A fun little read about lichens and their impressive attributes, accompanied by some beautiful photographs. (If the use of the term "kingdom Monera" gives you cause to smirk, just ignore it and keep reading.) Read More
Vincent, Dickson, and Daniel provide the solution to last week's case study, present a new one, and discuss how immune suppression by nematodes increases tuberculosis fatality in African buffalo.
Vincent and Dickson discuss the spread of P. knowlesi in Malaysia, and how Leishmania parasites protect the sandfly gut from bacterial infection.
Vincent, Dickson, and Daniel solve last week's case study, present a new one, and reveal how secreted proteins from a helminth prevent diabetes in mice.
1540s, a medical word for "excess of body fluid," from Late Latin plethora, from Greek plethore "fullness," from plethein "be full" (see pleio-). Figurative meaning "too-muchness, overfullness in any respect" i... Read More
Vincent and Dickson discuss the exchange of messenger RNAs between a parasitic plant and its hosts.
Matt updates the TWiV team on MERS-coronavirus, and joins in a discussion of whether we should further regulate research on potentially pandemic pathogens.
This episode: Defective phages in bacterial genomes can still have burdensome effects! Why do the bacteria keep them around?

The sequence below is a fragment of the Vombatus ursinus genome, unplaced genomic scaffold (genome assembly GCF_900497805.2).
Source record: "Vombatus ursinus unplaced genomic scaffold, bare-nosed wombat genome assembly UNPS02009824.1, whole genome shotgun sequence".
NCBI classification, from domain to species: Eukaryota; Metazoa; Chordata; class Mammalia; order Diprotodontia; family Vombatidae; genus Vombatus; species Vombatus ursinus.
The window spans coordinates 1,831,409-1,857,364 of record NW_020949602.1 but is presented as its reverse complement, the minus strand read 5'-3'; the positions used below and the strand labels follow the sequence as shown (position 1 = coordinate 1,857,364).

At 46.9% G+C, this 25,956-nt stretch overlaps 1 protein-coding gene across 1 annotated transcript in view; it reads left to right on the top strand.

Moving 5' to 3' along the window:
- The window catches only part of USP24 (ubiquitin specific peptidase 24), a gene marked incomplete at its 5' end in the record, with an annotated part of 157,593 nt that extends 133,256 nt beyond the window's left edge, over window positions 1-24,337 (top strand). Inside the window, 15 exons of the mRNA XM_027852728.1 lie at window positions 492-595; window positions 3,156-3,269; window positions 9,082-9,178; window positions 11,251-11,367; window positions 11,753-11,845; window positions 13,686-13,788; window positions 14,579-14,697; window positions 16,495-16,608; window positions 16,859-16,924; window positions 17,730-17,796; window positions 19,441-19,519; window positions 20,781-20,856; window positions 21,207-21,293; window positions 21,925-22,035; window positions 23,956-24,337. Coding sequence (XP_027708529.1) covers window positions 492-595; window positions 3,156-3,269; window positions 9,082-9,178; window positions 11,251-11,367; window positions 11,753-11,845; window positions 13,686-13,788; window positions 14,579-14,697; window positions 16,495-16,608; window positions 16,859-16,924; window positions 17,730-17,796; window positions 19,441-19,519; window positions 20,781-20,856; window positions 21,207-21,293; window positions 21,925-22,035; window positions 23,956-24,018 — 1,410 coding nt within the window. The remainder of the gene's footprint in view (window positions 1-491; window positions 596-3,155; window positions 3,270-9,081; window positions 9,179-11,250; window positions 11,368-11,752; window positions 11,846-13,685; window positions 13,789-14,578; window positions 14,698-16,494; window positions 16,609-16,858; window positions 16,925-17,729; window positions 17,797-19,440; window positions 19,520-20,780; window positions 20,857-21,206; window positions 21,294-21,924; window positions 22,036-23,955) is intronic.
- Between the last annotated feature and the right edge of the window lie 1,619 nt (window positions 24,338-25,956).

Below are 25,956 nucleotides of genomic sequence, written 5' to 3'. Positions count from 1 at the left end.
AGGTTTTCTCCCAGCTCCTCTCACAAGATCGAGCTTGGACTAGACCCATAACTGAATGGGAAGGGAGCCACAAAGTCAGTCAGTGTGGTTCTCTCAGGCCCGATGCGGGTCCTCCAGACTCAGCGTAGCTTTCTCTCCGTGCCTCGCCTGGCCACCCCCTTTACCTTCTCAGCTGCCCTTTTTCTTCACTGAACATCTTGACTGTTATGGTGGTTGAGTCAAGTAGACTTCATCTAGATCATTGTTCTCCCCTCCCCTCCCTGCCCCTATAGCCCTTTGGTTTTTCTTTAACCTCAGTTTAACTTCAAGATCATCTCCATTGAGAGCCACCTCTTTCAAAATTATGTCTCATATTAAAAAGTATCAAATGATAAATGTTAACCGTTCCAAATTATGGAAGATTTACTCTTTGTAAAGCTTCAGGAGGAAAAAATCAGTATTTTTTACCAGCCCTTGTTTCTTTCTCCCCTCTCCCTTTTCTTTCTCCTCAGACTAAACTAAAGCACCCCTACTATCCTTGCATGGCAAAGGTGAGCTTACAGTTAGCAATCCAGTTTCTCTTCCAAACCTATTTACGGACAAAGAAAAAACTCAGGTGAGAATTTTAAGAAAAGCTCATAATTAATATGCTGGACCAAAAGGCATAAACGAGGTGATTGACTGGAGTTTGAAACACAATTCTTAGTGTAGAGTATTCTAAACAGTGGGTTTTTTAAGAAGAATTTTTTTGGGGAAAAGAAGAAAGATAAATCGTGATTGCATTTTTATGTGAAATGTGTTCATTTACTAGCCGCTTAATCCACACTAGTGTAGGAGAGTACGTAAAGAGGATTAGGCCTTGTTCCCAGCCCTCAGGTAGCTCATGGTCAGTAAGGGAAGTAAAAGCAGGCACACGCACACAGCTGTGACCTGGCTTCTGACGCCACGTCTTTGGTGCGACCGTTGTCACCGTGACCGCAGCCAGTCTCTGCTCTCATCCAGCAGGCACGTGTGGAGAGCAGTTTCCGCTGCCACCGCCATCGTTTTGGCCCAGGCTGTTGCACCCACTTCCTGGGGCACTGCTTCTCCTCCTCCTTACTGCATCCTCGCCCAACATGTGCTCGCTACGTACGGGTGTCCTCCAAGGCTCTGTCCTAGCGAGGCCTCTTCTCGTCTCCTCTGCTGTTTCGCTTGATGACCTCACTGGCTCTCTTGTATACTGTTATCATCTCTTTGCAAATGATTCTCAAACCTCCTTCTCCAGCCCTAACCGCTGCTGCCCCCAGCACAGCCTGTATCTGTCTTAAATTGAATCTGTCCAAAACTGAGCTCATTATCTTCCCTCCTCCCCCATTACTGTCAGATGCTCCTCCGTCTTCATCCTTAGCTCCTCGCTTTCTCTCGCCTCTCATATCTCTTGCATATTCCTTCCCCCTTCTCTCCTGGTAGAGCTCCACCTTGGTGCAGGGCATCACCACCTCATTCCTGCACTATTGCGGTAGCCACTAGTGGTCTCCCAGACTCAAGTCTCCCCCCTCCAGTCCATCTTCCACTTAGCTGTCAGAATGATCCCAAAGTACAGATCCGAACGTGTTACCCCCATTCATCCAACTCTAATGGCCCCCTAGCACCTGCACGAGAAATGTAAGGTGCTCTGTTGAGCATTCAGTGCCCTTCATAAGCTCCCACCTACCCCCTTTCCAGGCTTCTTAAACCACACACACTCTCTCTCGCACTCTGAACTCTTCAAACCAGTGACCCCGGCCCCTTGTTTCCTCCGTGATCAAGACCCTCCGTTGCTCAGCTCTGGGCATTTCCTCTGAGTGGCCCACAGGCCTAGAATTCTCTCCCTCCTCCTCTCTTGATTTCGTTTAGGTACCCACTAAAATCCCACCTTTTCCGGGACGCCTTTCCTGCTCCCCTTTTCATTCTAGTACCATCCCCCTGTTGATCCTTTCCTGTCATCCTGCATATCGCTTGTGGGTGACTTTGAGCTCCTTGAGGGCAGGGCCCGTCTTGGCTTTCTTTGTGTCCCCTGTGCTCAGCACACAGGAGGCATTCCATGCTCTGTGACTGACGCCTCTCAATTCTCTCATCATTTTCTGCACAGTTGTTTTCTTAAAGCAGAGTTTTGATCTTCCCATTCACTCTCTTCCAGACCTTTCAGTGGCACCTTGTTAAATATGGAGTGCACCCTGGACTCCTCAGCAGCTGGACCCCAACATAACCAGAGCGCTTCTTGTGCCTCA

(10.4 MB, 11.3 minutes)
The pathogen Escherichia coli O157:H7 can spread, likely airborne, more than one tenth mile downwind from a cattle feedlot onto nearby produce, according to a paper published ahead of print in Applied and Environmental Microbiology. The high percentages of leafy greens contaminated with E. coli ... Read More
This episode: Remnants of viral infection left behind in squirrels' genome may protect them from incoming viruses!
(9.3 MB, 10.1 minutes)
In a healthy adult human body, most internal organs such as the brain, spleen, liver, and heart are devoid of microorganisms because the immune system keeps them in check. After human host death, however, the immune system falters and microorganisms proliferate throughout the body beginning in ... Read More
Vincent, Alan, Rich and Kathy discuss the association of a virus with sea star melting disease, and the finding of a phycodnavirus in the oropharynx of humans with altered cognitive functions.
This episode: Ahmed Gomaa and I discuss how to keep some microbes and get rid of others using bacteria's own immune system!
(15.1 MB, 16.5 minutes)
Hosts: Vincent Racaniello
Special guest: Rob Knight
Vincent meets up with Rob Knight to talk about the technology that has... Read More
This episode: Some phages can fight back against bacterial defenses with recently discovered genes!
(8.3 MB, 9 minutes)